Bonnici would not let him have the last word, insisting he couldn’t let the debate end on that note. He then repeated what he had said before, insisting on a “frame up”. The hostility was evident, and in line with Prime Minister Joseph Muscat’s attempt to discredit the Council of Europe’s Rapporteur in Parliament in Malta when he said he had doubts on his integrity.

The Council of Europe has only ever appointed two special rapporteurs before: for Boris Nemtsov and Sergei Magnitsky. Yet members of the Maltese government took offence that Caruana Galizia’s son, Matthew, compared Malta’s handling of his mother’s assassination to operations in Russia.

Shady business

Omztigt made it clear at the start that the Maltese economy was doing well on very risky business: the cash-for-passports scheme, crypto currency and igaming, all of which could be easily abused for money laundering.

“This creates serious problems for the whole of the EU, and has attracted international attention, including Greco, the European Parliament and MoneyVal. I will present my own report at the end of May,” he said.

The Justice Minister insisted this was a government of reform. He referred to the Whistleblower Act as “the second best” on paper, according to Blueprint for Free Speech. He did not mention the failure to protect former FIAU official Jonathan Ferris, and the fact that the only way the Whistleblower Act has worked so far was to dig up dirt on the former administration by people who got rewarded by millions in government contracts.

Bonnici spoke about reforms to the media law, saying it stopped criminal libel and prevented the filing of garnishee orders, used only by one of their own – Economy Minister Chris Cardona on Caruana Galizia to the point where her bank accounts were frozen at the time she was assassinated.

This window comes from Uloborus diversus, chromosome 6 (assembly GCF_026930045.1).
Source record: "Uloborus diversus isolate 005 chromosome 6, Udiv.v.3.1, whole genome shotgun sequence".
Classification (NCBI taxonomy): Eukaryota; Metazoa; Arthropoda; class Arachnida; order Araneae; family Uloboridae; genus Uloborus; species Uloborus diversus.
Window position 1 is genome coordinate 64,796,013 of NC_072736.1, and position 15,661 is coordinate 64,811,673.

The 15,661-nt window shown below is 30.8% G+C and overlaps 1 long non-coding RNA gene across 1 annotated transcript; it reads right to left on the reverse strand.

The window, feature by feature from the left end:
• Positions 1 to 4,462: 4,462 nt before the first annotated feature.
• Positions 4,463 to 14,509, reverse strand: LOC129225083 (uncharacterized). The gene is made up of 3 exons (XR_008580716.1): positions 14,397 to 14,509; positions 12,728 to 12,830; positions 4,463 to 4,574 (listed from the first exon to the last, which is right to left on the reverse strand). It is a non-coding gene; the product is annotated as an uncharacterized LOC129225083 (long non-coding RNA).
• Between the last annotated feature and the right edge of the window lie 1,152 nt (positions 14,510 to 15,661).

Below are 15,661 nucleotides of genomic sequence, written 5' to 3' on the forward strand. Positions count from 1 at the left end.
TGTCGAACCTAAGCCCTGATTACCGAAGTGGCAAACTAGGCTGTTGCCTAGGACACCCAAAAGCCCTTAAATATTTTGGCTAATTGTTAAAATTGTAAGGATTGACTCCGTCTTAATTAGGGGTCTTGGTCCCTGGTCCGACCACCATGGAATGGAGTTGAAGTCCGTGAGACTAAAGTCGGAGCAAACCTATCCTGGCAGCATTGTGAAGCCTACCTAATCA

There were over 40 libel cases against her at the time of her death and they included the Prime Minister, his chief of staff, his “star” Minister and businessmen in the midst of government scandals.

“We left no stone unturned,” Bonnici insisted, seemingly unaware of his poor choice of language, as investigations are meant to be ongoing.

In what amounted to an interrogation of why the Maltese government was not conducting a serious investigation into the journalist’s death, Bonnici said he “still could not understand” why Caruana Galizia’s laptop was given to the German police.

Yet, there was no adequate answer on why the police in Malta had never bothered to ask for any information it contained, although it continued to feed the government line that the family somehow ‘obstructed’ the investigation.

The Attorney General’s dilemma

The hearing brought to the fore the AG’s “multiple and conflicting roles” noted by the Venice Commission, particularly the “double role” of the AG as government advisor and prosecutor.

Grech’s focus at the hearing was clearly in defence of the Maltese government (and he would not stop talking despite repeated warnings from the Chair).

Grech knows the distinction between a magisterial inquiry and an investigation, just as much as he is aware of the difference between the magisterial inquiry ongoing in Malta and an independent public inquiry. Yet, he stuck by the government’s guns.

On the question of an independent public inquiry, the AG said that while not ruling it out the European Court of Human Rights did not state they should be run in parallel. He said it was relevant to consider what such an inquiry could achieve while criminal proceedings were ongoing, despite the fact that the ongoing inquiry would not address the same questions as a public inquiry – such as, whether the State could have prevented her death.

He said: “I offered the family lawyers (the option) to ask the magistrate a question, (but) the family did not take me up on the offer”.

His statements came in the wake of a side meeting organised by international press freedom organisations yesterday in which they reinforced the call for a public inquiry on the day the family filed a judicial protest in Malta.

The international organisations said there were no assurances that the government had taken any steps to ensure that another journalist would not be murdered.